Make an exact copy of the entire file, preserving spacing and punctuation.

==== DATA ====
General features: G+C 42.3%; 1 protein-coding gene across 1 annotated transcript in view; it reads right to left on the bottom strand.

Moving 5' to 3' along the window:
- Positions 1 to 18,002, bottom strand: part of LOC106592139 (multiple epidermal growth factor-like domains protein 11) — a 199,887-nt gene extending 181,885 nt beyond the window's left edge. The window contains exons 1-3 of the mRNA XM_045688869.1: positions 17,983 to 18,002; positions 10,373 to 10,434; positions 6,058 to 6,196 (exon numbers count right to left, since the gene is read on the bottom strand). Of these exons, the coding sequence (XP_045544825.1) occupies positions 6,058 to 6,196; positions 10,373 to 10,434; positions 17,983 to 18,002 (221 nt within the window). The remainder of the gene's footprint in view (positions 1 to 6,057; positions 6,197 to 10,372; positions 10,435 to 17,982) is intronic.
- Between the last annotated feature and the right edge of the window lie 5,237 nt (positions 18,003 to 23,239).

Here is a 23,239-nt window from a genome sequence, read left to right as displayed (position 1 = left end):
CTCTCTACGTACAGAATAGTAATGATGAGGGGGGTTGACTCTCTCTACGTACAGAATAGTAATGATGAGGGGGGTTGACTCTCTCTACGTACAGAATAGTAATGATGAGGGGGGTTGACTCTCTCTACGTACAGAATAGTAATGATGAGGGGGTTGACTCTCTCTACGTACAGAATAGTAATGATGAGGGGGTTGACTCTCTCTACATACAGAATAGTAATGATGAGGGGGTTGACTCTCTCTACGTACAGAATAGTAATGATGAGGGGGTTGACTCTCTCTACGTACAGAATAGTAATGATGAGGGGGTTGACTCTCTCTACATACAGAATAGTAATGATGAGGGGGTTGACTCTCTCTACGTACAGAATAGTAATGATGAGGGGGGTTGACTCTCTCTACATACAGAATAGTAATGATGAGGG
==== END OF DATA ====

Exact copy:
General features: G+C 42.3%; 1 protein-coding gene across 1 annotated transcript in view; it reads right to left on the bottom strand.

Moving 5' to 3' along the window:
- Positions 1 to 18,002, bottom strand: part of LOC106592139 (multiple epidermal growth factor-like domains protein 11) — a 199,887-nt gene extending 181,885 nt beyond the window's left edge. The window contains exons 1-3 of the mRNA XM_045688869.1: positions 17,983 to 18,002; positions 10,373 to 10,434; positions 6,058 to 6,196 (exon numbers count right to left, since the gene is read on the bottom strand). Of these exons, the coding sequence (XP_045544825.1) occupies positions 6,058 to 6,196; positions 10,373 to 10,434; positions 17,983 to 18,002 (221 nt within the window). The remainder of the gene's footprint in view (positions 1 to 6,057; positions 6,197 to 10,372; positions 10,435 to 17,982) is intronic.
- Between the last annotated feature and the right edge of the window lie 5,237 nt (positions 18,003 to 23,239).

Here is a 23,239-nt window from a genome sequence, read left to right as displayed (position 1 = left end):
CTCTCTACGTACAGAATAGTAATGATGAGGGGGGTTGACTCTCTCTACGTACAGAATAGTAATGATGAGGGGGGTTGACTCTCTCTACGTACAGAATAGTAATGATGAGGGGGGTTGACTCTCTCTACGTACAGAATAGTAATGATGAGGGGGTTGACTCTCTCTACGTACAGAATAGTAATGATGAGGGGGTTGACTCTCTCTACATACAGAATAGTAATGATGAGGGGGTTGACTCTCTCTACGTACAGAATAGTAATGATGAGGGGGTTGACTCTCTCTACGTACAGAATAGTAATGATGAGGGGGTTGACTCTCTCTACATACAGAATAGTAATGATGAGGGGGTTGACTCTCTCTACGTACAGAATAGTAATGATGAGGGGGGTTGACTCTCTCTACATACAGAATAGTAATGATGAGGG